FNI Climate Policy Perspectives
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Dangers of the Endgame: Engaging Russia and Ukraine during the Gap

By Anna Korppoo and Olga Gassan-zade
FNI Climate Policy Perspectives 2
November 2011

Dangers of the Endgame: Engaging Russia and Ukraine during the Gap
In the absence of functional carbon market opportunities, the approaching gap in the international climate regime beyond 2012 is likely to alienate the major transition economy emitters Russia and Ukraine from the potential future climate regime.

The new carbon market mechanisms currently under negotiation remain too underdeveloped and uncertain to provide incentives for Russia and Ukraine to remain actively engaged. Further, experiences with carbon market mechanisms thus far illustrate many weaknesses in the administrative and political systems of these countries which discourage their involvement in complex future mechanisms.

In the absence of post-2012 carbon market options it seems likely that Ukraine will attempt to preserve its carbon market capacity by establishing a domestic ETS - however, without external involvement and prospects of demand, this may not be successful. Given Moscow's negative attitude towards further Kyoto commitments, it would be easy for Russia to interpret a gap as a broken promise: the surplus of AAUs and the Kyoto mechanisms are considered as a right that Russia was promised in Kyoto in 1997.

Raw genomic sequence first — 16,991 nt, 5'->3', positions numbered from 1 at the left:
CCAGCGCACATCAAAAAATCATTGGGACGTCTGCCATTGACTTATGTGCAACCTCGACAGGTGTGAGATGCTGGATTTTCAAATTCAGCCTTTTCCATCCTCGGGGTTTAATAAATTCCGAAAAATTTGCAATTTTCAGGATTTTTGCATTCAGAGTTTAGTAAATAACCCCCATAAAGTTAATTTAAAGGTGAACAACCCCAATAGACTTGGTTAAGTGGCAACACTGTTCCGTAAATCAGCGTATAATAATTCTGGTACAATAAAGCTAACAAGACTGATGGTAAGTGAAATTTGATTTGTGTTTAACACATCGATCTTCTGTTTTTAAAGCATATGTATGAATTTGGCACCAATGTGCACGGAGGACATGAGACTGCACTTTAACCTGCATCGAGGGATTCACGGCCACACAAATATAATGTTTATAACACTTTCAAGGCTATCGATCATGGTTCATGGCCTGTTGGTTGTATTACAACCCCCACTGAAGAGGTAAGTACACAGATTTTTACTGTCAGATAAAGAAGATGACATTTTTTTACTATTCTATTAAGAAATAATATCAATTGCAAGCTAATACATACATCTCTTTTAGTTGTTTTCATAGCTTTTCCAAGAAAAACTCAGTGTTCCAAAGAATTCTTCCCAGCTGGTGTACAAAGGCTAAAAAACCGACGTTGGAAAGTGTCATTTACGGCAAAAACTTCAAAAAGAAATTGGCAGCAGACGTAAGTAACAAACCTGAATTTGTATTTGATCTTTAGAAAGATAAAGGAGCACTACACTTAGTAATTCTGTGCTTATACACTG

Given the functionality of Joint Implementation (JI), its extension seems the most feasible option for engaging Russia and Ukraine in the international climate regime immediately post-2012. However, various politically difficult questions remain as to the JISC recommendation to base ERU issuance on the first commitment period AAUs.

Regardless of the problems and frustrations experienced with JI and GIS during the first commitment period, engaging Russia and Ukraine in the climate regime through the continuation of JI would probably provide the least-effort option for the future. Allowing domestic carbon-market capacities to disintegrate during the gap years would probably lead to serious problems when the support of these countries is sought for the future climate regime, due not least to Russia's confrontational approach to international climate diplomacy.

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